Consumer’s mindset makes or breaks a sale
The property market might be improving but it remains largely favourable for buyers, with sellers needing to compete for the limited pool of buyers in a market that is generally still overstocked.
While pricing is important in any market, it is especially so in this one, says Samuel Seeff, chairman of the Seeff Property Group.
The sale of any property involves competing interests, with sellers wanting the highest price possible and buyers wanting to pay the lowest. And since the listing process starts with the asking price, sellers often think that setting the price at the highest possible level will get them better offers closer to the desired price.
However, in reality, Seeff says there is no evidence which shows a higher asking price will result in a higher selling price. In fact, it can have the opposite effect, putting off buyers from the outset.
There is a psychology to pricing and the consumer’s mindset about price can make or break a sale.
A New York Times report states that “in a market where buyers and sellers circle one another warily, each certain that he or she is being taken advantage of, no matter what the conclusion of a deal, the asking price of a property is rarely a straightforward reflection of comparable values”.
Seeff says the report also states that sellers often start at a point that equates to “wishful thinking”, and even when the seller and agent finally reach a point of consensus, it is often still slightly above the ideal price level. Buyers, on the other hand, simply love a bargain and will always look to deconstruct the price, not just in terms of how it represents fair value, but they will actively look for vulnerabilities, he says.
“In this climate, the role of an experienced local area agent becomes pivotal as they know the area, what is on the market and what has sold and for how much.”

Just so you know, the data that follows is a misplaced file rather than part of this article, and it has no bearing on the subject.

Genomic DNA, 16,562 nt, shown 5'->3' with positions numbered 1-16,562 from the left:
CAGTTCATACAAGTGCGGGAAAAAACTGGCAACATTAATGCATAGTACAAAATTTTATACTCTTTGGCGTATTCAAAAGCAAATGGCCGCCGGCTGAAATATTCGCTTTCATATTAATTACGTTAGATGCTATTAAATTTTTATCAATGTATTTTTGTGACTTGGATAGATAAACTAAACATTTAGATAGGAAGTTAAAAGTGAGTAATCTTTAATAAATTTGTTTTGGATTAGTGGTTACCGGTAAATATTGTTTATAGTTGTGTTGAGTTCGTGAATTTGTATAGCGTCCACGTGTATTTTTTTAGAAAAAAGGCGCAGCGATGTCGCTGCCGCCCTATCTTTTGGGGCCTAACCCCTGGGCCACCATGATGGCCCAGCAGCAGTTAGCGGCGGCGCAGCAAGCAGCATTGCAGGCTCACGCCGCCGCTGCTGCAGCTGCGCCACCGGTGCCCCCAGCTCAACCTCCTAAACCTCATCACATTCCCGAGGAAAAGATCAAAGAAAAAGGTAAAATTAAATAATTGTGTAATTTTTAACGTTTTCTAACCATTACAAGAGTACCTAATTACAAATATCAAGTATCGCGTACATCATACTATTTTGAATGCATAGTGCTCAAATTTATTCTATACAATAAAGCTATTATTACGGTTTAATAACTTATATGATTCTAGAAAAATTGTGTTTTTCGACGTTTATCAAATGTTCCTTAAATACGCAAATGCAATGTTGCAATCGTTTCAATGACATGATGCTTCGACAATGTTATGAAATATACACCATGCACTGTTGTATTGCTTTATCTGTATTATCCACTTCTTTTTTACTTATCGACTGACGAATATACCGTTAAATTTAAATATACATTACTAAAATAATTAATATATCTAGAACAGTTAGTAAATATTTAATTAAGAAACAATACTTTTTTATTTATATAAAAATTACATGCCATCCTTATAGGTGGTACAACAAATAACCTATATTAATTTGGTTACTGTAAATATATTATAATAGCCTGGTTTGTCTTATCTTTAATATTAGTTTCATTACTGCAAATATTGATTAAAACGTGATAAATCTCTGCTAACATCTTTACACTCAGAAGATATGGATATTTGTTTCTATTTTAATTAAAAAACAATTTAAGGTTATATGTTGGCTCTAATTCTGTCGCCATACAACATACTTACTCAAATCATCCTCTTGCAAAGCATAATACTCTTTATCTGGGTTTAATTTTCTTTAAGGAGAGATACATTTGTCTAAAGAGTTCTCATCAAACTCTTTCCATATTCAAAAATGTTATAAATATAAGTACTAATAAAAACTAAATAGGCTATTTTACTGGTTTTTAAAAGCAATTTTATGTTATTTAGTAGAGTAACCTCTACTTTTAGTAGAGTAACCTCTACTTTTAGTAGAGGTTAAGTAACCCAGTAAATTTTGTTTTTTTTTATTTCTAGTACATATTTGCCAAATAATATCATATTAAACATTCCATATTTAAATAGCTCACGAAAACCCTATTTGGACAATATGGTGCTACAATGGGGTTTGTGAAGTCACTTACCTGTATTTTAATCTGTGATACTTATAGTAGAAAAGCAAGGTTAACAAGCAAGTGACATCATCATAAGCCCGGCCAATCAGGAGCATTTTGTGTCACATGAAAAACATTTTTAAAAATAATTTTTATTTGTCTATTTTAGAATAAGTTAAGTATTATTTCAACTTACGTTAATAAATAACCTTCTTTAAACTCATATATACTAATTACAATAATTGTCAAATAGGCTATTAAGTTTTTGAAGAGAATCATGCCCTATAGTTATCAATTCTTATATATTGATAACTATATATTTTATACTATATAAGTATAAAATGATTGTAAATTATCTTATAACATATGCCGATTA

Setting the price at the right level can mean the difference between getting a quick offer and drawing little interest which might result in having to drop your price to get an offer.
Seeff says there are many pricing myths which can stand in the way of a successful sale.
He explains the six most common pricing misconceptions:
A high price leaves room to negotiate
This is a weak strategy which will have the opposite effect. Today’s buyers are informed and aware of market conditions and prices.
They will simply overlook an overpriced property in favour of those which are correctly priced. This could mean that you may have to make price cuts which in turn could attract bargain hunters rather than serious offers.
The news says the market and prices are up
With so much written about the market, often by people who are not local experts, it is easy for sellers to get caught up in the hype of rising prices. Many sellers also look at the property portals, which are generally overpriced. It is best to trust your agent.
Renovations and improvements will get a higher price
Renovations do not always equal a higher price. While some improvement to an older property might well be advisable, you should take care not to overspend and over capitalise. Always consult a local agent and do a “cost versus value” analysis before embarking on renovations.
A quick offer means the agent priced too low
This is not the case. The objective of selling is to get a good offer as quickly as possible. Receiving an offer soon after listing means that the property is on the market at the right price to attract buyer interest.
If you appoint a credible agent, they will not risk their reputation on giving you incorrect pricing advice.
Let’s wait for a better offer
Research has shown that the first offer is often the best as it is based on the value that buyers attach to the property.
Sellers tend to be sceptical at first, thinking that the buyer is trying to make a quick bargain buy. If it is a fair offer, you should always consider it.
There are no guarantees that another offer will come along, especially in this market.
Reducing the price will entice bargain hunters
While no seller or agent would want to be in this position, there could come a time when it seems that the market is just not reacting to a particular asking price. In such instance, if you need to, or are motivated to sell, your agent may advise a price drop.
Remember, time is money and the longer your property is on the market, the more it costs in bond repayments, utility costs and so on. Lowering the price could even result in a better offer.